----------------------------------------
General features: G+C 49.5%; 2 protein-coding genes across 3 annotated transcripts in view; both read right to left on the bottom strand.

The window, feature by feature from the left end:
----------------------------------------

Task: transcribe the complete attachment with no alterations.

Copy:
General features: G+C 49.5%; 2 protein-coding genes across 3 annotated transcripts in view; both read right to left on the bottom strand.

The window, feature by feature from the left end: